· python

Python/NLTK: Finding the most common phrases in How I Met Your Mother

Following on from last week's blog post where I found the most popular words in How I met your mother transcripts, in this post we'll have a look at how we can pull out sentences and then phrases from our corpus.

The first thing I did was tweak the scraping script to pull out the sentences spoken by characters in the transcripts.

Each dialogue is separated by two line breaks so we use that as our separator. I also manually skimmed through the transcripts and found out which tags we need to strip out. I ended up with the following:


import csv
import nltk
import re
import bs4

from bs4 import BeautifulSoup, NavigableString
from soupselect import select
from nltk.corpus import stopwords
from collections import Counter
from nltk.tokenize import word_tokenize

episodes_dict = {}

def strip_tags(soup, invalid_tags):
    for tag in invalid_tags:
        for match in soup.findAll(tag):
            match.replaceWithChildren()
    return soup

def extract_sentences(html):
    clean = []
    brs_in_a_row = 0
    temp = ""
    for item in raw_text.contents:
        if item.name == "br":
            brs_in_a_row = brs_in_a_row + 1
        else:
            temp = temp + item
        if brs_in_a_row == 2:
            clean.append(temp)
            temp = ""
            brs_in_a_row = 0
    return clean

speakers = []
with open('data/import/episodes.csv', 'r') as episodes_file, \
     open("data/import/sentences.csv", 'w') as sentences_file:
    reader = csv.reader(episodes_file, delimiter=',')
    reader.next()

    writer = csv.writer(sentences_file, delimiter=',')
    writer.writerow(["SentenceId", "EpisodeId", "Season", "Episode", "Sentence"])
    sentence_id = 1

    for row in reader:
        transcript = open("data/transcripts/S%s-Ep%s" %(row[3], row[1])).read()
        soup = BeautifulSoup(transcript)
        rows = select(soup, "table.tablebg tr td.post-body div.postbody")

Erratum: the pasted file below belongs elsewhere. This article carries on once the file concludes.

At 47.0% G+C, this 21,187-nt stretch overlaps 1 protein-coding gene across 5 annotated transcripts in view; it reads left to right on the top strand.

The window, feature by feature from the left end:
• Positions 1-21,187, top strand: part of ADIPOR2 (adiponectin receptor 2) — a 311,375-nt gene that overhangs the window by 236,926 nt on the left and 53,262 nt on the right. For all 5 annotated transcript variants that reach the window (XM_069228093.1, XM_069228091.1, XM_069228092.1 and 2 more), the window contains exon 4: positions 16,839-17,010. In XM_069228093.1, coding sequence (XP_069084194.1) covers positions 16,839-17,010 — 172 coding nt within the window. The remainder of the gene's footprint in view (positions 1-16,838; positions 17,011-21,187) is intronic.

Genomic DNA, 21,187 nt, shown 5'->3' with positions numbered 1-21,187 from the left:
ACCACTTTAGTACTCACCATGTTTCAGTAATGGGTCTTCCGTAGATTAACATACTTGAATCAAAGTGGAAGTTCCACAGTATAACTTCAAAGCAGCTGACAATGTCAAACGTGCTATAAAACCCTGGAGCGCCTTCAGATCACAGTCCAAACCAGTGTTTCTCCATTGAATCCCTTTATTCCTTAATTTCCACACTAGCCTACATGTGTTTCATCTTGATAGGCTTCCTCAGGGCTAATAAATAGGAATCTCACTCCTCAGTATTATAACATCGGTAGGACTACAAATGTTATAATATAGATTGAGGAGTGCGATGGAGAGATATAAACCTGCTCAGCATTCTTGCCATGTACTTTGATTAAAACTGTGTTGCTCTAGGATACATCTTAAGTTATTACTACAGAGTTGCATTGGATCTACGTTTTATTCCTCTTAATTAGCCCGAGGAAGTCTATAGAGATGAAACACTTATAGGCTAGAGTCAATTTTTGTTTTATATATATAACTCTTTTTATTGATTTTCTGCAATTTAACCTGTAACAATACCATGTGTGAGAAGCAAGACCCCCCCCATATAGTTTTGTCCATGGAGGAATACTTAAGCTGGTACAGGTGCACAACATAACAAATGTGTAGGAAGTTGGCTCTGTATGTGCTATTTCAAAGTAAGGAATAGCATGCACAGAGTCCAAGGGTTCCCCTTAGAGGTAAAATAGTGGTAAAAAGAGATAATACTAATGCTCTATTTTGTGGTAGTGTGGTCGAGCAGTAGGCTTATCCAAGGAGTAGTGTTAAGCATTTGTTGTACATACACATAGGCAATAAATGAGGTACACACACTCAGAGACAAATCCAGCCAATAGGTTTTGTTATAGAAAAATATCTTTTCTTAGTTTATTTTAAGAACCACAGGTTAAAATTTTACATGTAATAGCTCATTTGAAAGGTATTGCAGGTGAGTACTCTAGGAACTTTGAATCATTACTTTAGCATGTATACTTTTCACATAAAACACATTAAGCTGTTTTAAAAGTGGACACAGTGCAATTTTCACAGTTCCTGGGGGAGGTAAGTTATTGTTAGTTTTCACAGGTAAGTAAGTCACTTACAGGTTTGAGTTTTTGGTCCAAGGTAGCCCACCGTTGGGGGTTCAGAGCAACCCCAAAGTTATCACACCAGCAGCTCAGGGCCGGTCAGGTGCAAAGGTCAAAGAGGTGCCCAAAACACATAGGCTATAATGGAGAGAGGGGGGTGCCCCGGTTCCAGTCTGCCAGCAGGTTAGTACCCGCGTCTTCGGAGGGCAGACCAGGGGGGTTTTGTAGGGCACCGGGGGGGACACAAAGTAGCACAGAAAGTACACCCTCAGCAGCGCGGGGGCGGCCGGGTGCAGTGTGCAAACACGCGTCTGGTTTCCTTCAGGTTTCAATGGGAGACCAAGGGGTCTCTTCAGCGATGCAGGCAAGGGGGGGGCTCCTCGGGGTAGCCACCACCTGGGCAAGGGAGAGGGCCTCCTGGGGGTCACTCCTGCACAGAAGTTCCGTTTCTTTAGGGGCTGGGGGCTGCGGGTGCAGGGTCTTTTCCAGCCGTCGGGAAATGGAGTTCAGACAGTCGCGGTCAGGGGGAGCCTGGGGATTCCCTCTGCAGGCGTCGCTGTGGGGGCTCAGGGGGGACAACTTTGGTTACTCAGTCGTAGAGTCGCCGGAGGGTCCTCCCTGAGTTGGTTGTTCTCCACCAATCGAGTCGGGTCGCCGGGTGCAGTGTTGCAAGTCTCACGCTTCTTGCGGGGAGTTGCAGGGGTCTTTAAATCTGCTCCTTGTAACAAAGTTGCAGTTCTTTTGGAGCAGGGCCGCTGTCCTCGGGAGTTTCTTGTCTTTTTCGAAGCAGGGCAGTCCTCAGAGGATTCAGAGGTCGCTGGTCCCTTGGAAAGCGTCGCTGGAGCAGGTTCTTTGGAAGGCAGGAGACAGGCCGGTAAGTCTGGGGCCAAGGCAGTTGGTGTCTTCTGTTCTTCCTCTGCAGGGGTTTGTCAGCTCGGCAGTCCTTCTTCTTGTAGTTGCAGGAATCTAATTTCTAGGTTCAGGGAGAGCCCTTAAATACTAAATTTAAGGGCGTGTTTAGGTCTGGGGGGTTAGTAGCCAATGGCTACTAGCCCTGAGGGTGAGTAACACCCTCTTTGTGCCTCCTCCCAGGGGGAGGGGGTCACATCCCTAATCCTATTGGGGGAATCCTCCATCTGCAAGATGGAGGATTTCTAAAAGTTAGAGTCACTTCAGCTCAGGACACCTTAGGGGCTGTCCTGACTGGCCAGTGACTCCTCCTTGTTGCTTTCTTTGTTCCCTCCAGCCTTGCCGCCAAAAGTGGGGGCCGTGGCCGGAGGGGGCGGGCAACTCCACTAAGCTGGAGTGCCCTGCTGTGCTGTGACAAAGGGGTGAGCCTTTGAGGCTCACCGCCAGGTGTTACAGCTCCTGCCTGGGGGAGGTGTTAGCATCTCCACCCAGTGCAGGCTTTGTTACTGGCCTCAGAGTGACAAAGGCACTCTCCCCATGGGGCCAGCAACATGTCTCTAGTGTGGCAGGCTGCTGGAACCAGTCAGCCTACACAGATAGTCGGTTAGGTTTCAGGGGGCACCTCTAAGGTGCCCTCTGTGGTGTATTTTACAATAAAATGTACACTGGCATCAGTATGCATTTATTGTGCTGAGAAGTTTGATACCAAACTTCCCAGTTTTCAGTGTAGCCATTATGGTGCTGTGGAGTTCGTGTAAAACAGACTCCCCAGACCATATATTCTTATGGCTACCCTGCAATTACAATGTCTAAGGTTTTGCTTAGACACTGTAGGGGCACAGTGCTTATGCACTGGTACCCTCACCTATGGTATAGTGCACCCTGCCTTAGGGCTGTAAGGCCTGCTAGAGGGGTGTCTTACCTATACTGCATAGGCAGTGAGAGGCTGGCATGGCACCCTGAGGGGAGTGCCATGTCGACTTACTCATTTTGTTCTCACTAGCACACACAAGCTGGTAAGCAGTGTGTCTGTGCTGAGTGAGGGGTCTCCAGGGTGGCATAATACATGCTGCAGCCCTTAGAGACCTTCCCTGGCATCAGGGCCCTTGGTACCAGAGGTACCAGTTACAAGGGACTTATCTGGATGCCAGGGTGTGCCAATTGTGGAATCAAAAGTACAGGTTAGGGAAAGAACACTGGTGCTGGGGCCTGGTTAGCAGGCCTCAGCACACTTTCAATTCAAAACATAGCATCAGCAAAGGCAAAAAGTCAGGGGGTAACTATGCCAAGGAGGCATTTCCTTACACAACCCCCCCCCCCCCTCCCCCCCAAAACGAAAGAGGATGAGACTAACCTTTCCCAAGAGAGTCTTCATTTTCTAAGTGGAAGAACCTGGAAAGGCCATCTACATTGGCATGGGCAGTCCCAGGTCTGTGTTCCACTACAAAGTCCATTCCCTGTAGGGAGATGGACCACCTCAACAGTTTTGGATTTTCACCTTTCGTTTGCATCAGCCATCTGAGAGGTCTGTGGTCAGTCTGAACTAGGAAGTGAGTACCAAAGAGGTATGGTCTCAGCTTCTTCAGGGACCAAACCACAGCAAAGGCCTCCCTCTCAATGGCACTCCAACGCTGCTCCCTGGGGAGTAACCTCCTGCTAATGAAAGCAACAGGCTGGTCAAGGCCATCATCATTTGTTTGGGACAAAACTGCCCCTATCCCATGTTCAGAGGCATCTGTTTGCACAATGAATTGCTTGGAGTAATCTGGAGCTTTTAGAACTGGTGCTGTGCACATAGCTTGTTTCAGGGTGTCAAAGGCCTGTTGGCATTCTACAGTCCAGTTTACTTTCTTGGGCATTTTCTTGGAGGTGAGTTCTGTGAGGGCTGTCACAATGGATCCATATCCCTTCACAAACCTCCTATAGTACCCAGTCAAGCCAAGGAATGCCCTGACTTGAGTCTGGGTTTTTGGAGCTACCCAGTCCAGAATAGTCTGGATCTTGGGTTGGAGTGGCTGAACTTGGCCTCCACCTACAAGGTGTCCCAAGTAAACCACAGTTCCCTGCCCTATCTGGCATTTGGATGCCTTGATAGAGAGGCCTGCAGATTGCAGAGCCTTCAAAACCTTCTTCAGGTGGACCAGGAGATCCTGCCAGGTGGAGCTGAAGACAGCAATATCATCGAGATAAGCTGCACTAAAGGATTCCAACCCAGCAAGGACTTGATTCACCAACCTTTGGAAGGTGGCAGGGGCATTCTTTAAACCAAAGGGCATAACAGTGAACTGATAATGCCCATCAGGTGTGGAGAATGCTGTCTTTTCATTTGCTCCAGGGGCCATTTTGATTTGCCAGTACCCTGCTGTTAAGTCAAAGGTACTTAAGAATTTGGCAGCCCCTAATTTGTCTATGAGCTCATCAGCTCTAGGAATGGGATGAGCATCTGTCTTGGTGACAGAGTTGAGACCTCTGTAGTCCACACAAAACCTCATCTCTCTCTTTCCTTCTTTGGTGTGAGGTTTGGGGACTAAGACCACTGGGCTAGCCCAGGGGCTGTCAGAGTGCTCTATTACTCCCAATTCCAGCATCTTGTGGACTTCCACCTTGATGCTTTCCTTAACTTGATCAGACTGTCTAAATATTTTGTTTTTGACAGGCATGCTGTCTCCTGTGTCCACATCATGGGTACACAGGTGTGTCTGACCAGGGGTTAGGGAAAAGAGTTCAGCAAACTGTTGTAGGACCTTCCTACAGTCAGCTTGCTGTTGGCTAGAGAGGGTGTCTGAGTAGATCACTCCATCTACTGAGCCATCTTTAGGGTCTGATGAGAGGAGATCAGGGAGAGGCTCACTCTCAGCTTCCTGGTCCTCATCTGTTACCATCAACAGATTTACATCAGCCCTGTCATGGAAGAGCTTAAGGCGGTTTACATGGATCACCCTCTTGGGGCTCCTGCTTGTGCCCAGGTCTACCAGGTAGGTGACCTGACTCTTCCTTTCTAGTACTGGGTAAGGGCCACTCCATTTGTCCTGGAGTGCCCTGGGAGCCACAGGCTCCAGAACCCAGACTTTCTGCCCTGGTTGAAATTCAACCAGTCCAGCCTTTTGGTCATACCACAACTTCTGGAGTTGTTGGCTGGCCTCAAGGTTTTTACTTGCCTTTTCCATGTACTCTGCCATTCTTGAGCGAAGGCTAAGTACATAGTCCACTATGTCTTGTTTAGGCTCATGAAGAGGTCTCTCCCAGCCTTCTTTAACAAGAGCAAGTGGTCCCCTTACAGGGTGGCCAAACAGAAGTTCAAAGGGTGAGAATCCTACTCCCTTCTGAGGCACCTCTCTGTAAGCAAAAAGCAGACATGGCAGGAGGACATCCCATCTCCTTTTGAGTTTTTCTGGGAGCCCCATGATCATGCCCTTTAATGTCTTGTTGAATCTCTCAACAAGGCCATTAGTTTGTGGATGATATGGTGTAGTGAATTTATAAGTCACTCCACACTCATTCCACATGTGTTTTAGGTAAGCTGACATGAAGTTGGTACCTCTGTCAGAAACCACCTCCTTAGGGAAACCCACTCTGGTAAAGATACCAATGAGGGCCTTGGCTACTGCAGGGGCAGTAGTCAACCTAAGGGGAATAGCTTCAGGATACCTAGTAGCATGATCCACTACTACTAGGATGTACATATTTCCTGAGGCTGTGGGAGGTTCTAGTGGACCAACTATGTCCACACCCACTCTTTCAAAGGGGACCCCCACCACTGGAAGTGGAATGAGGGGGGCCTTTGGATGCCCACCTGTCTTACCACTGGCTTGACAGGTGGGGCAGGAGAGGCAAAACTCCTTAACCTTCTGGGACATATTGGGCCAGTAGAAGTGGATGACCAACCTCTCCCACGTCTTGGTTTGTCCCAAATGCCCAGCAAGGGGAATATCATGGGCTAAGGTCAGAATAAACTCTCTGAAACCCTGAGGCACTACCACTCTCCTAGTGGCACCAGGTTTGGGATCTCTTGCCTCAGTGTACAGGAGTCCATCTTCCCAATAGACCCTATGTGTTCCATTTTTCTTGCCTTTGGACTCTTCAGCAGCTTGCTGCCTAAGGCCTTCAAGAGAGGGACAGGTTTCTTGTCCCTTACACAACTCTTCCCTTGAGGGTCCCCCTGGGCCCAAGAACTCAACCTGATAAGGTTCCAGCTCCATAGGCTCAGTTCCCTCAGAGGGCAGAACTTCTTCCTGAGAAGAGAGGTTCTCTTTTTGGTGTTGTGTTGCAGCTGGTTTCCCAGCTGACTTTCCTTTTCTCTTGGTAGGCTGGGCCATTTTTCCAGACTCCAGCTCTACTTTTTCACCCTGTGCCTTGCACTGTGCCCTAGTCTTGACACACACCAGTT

raw_text = rows[0]
        [ad.extract() for ad in select(raw_text, "div.ads-topic")]
        [ad.extract() for ad in select(raw_text, "div.t-foot-links")]
        [ad.extract() for ad in select(raw_text, "hr")]

        for tag in ['strong', 'em', "a"]:
            for match in raw_text.findAll(tag):
                match.replace_with_children()
        print row
        for sentence in [
                item.encode("utf-8").strip()
                for item in extract_sentences(raw_text.contents)
            ]:
            writer.writerow([sentence_id, row[0], row[3], row[1], sentence])
            sentence_id = sentence_id + 1

Here's a preview of the sentences CSV file:


$ head -n 10 data/import/sentences.csv
SentenceId,EpisodeId,Season,Episode,Sentence
1,1,1,1,Pilot
2,1,1,1,Scene One
3,1,1,1,[Title: The Year 2030]
4,1,1,1,"Narrator: Kids, I'm going to tell you an incredible story. The story of how I met your mother"
5,1,1,1,Son: Are we being punished for something?
6,1,1,1,Narrator: No
7,1,1,1,"Daughter: Yeah, is this going to take a while?"
8,1,1,1,"Narrator: Yes. (Kids are annoyed) Twenty-five years ago, before I was dad, I had this whole other life."
9,1,1,1,"(Music Plays, Title ""How I Met Your Mother"" appears)"

The next step is to iterate through each of those sentences and create some n-grams to capture the common phrases in the transcripts.

In the fields of computational linguistics and probability, an n-gram is a contiguous sequence of n items from a given sequence of text or speech.

Python's nltk library has a function that makes this easy e.g.


>>> import nltk
>>> tokens = nltk.word_tokenize("I want to be in an n gram")
>>> tokens
['I', 'want', 'to', 'be', 'in', 'an', 'n', 'gram']
>>> nltk.util.ngrams(tokens, 2)
[('I', 'want'), ('want', 'to'), ('to', 'be'), ('be', 'in'), ('in', 'an'), ('an', 'n'), ('n', 'gram')]
>>> nltk.util.ngrams(tokens, 3)
[('I', 'want', 'to'), ('want', 'to', 'be'), ('to', 'be', 'in'), ('be', 'in', 'an'), ('in', 'an', 'n'), ('an', 'n', 'gram')]

If we do a similar thing of HIMYM transcripts while stripping out the speaker's name - lines are mostly in the form "Speaker:Sentence" - we end up with the following top phrases: